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Letters to the Editor



Electric Cars

In Mary Cashiola's article, ("Power On," August 26th issue), she describes the efforts of some Memphis leaders to promote the use of electric cars. The article claims that "Electricity is generated using a diverse group of domestic fuels." However, before switching to electric cars, it is important to understand exactly where our electricity comes from and how it is produced. According to TVA's FAQ page, "Eleven coal-burning plants produce more than half of TVA's electricity."

Coal, like oil, is a fossil fuel that releases polluting emissions when it is mined or burned. Coal is much dirtier and more polluting than oil. The mining of coal in the Appalachian Mountains is most often done by mountaintop removal mining, which flattens the mountain and destroys all vegetation in the area. Chemicals used in mining and burning coal contaminate the mine sites, sludge ponds, and the area around power plants where coal is burned. A recent report published by the Sierra Club identifies heavy metal contamination in groundwater around three Tennessee TVA power plants. And many still remember the horror of the December 2008 Kingston coal ash spill, which released more than one billion gallons of coal ash waste into the East Tennessee environment.

Coal is not an acceptable alternative to gasoline. If MLGW wants to encourage the use of electric cars, they need to identify the specific sources they will use to produce the needed electricity. They need to make a commitment to lessen our dependence on coal and utilize more renewable sources.

Becki Barnhardt


Safety Lanes

The Mud Island biker who is concerned for fellow bikers' safety (Letters, September 2nd issue) should worry, as I do, about the liability the city takes on when it designates safe biker lanes. The implied "safety" will be an open invite to injured folks to sue the Bluff City. Oh, boy.

David F. Diamond


Poplar "blight"

After reading a comment on memphisflyer.com from "rantboy" about blight along Poplar Avenue, I decided to do my own survey. Following the writer's advice, I drove east along the length of Poplar (seriously), starting at Front Street downtown all the way to Collierville. I observed my surroundings very carefully and discovered (drum roll, please) exactly zero, repeat zero, boarded-up buildings. To be fair, I did find four small, one-story buildings that were vacant and which had protective bars on their doors and windows, which should be technically counted as "boarded up."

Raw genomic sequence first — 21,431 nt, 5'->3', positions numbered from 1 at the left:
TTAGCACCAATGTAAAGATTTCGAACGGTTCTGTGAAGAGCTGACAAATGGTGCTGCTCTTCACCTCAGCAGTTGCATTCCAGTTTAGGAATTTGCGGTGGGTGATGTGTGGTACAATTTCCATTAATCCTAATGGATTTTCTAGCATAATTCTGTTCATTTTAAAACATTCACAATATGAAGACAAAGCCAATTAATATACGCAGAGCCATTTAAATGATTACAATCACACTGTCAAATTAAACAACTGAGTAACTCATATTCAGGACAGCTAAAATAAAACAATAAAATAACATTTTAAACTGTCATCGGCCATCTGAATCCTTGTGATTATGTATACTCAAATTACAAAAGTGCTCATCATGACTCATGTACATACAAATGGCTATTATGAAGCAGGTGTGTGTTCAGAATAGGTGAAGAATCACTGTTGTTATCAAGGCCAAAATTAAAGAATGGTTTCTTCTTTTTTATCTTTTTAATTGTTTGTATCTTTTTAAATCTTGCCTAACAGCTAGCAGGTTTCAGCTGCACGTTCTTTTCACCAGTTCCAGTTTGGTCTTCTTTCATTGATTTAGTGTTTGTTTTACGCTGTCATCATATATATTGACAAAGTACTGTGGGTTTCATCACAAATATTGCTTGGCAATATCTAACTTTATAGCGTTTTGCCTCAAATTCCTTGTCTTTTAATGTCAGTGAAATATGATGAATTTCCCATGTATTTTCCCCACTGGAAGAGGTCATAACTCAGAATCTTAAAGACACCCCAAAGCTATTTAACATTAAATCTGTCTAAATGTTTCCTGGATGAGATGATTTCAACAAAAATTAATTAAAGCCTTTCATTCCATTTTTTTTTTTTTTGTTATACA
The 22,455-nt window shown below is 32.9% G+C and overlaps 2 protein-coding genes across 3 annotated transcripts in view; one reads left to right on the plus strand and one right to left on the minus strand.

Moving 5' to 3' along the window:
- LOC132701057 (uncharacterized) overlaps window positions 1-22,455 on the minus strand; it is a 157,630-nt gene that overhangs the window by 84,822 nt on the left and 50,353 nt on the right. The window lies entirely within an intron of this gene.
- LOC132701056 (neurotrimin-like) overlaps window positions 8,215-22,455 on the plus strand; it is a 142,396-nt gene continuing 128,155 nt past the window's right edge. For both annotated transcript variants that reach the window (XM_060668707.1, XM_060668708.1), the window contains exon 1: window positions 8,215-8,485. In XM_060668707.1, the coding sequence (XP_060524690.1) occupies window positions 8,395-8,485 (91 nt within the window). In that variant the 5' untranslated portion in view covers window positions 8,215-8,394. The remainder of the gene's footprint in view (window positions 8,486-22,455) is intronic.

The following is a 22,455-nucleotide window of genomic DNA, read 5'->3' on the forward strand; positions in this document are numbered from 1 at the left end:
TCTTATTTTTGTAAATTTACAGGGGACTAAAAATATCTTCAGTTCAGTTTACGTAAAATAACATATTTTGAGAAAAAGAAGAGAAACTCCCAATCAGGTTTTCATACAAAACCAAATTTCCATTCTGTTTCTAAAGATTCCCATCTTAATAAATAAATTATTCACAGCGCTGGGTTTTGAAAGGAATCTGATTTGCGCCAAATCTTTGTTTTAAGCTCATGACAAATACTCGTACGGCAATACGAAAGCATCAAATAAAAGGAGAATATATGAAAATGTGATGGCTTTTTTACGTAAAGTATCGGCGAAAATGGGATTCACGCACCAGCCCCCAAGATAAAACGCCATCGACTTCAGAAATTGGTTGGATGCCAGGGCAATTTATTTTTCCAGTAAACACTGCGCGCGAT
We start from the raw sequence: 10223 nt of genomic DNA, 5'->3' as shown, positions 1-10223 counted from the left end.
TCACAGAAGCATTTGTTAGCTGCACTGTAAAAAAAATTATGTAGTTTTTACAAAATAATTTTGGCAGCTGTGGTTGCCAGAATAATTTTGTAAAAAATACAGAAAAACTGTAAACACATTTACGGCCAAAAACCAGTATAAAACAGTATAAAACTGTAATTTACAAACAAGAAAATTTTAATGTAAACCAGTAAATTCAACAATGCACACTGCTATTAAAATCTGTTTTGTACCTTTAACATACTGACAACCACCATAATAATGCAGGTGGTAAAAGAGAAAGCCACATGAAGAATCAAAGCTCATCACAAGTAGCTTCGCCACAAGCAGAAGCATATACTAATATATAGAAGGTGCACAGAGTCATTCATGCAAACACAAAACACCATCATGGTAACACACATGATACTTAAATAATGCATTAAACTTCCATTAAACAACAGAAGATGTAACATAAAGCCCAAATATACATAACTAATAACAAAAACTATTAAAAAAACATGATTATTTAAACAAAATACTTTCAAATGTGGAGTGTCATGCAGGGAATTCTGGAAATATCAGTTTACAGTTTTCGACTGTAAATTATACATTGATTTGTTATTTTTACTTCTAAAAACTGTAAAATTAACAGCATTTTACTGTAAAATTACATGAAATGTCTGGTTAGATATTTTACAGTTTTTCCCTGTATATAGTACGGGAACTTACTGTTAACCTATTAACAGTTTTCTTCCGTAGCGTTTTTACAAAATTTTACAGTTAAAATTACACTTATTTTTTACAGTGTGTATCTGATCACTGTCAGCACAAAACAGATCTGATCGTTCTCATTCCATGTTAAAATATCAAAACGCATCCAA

However, four structures out of the hundreds, perhaps thousands, of properties along Poplar seems not only slight, but a freakishly small number. Even the old Poplar Tunes building has a new tenant. So much for rantboy's blight assessment, but I'm starting to think I have too much free time on my hands.

Tom Holland


MATA Trolleys

Why does the MATA trolley stop running Sunday nights at 6 p.m.? I have seen countless people looking for the trolley on a Sunday evening, especially after a big downtown event. Instead, MATA has empty trolleys running daily at 7 a.m., clogging up traffic leaving Mud Island. Can someone please explain MATA's logic to me?

Rocio Garcia


The Tea Party

Don't tell me the Tea Party movement has nothing to do with racism. A year and a half ago, before the advent of our first president of color took office, there was no Tea Party.

We all saw the white Tea Party agitators disrupting the town hall meetings on health care. The recent Glenn Beck rally, preaching values, had an overwhelmingly white crowd. The utter hypocrisy of the Tea Party movement is glaring.

A recent poll found that 88 percent of Tea Partiers had a profound dislike for President Obama. Other polls have found there is an all-consuming hatred of Obama among Tea Party members, and another poll found that a large majority of Tea Partiers consider themselves to be Christian. Aren't Christians the ones who proclaim Jesus is the God of love?

Ron Lowe

Nevada City, California

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